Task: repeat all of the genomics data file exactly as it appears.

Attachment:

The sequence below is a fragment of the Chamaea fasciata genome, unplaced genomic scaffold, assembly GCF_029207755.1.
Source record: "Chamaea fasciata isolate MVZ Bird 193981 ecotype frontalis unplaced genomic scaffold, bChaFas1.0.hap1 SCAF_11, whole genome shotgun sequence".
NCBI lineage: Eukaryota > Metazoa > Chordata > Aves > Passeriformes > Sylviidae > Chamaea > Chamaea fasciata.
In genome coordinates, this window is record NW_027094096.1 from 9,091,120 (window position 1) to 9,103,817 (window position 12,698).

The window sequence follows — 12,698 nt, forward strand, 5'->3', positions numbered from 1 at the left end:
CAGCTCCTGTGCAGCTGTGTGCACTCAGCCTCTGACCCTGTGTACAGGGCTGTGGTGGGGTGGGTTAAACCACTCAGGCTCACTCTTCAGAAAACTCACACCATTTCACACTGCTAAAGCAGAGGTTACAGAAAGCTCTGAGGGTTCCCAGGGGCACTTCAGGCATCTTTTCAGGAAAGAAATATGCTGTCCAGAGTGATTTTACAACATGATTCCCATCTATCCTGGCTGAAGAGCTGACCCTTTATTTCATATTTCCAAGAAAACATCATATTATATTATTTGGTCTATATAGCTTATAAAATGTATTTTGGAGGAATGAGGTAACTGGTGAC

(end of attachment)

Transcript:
The sequence below is a fragment of the Chamaea fasciata genome, unplaced genomic scaffold, assembly GCF_029207755.1.
Source record: "Chamaea fasciata isolate MVZ Bird 193981 ecotype frontalis unplaced genomic scaffold, bChaFas1.0.hap1 SCAF_11, whole genome shotgun sequence".
NCBI lineage: Eukaryota > Metazoa > Chordata > Aves > Passeriformes > Sylviidae > Chamaea > Chamaea fasciata.
In genome coordinates, this window is record NW_027094096.1 from 9,091,120 (window position 1) to 9,103,817 (window position 12,698).

The window sequence follows — 12,698 nt, forward strand, 5'->3', positions numbered from 1 at the left end:
CAGCTCCTGTGCAGCTGTGTGCACTCAGCCTCTGACCCTGTGTACAGGGCTGTGGTGGGGTGGGTTAAACCACTCAGGCTCACTCTTCAGAAAACTCACACCATTTCACACTGCTAAAGCAGAGGTTACAGAAAGCTCTGAGGGTTCCCAGGGGCACTTCAGGCATCTTTTCAGGAAAGAAATATGCTGTCCAGAGTGATTTTACAACATGATTCCCATCTATCCTGGCTGAAGAGCTGACCCTTTATTTCATATTTCCAAGAAAACATCATATTATATTATTTGGTCTATATAGCTTATAAAATGTATTTTGGAGGAATGAGGTAACTGGTGAC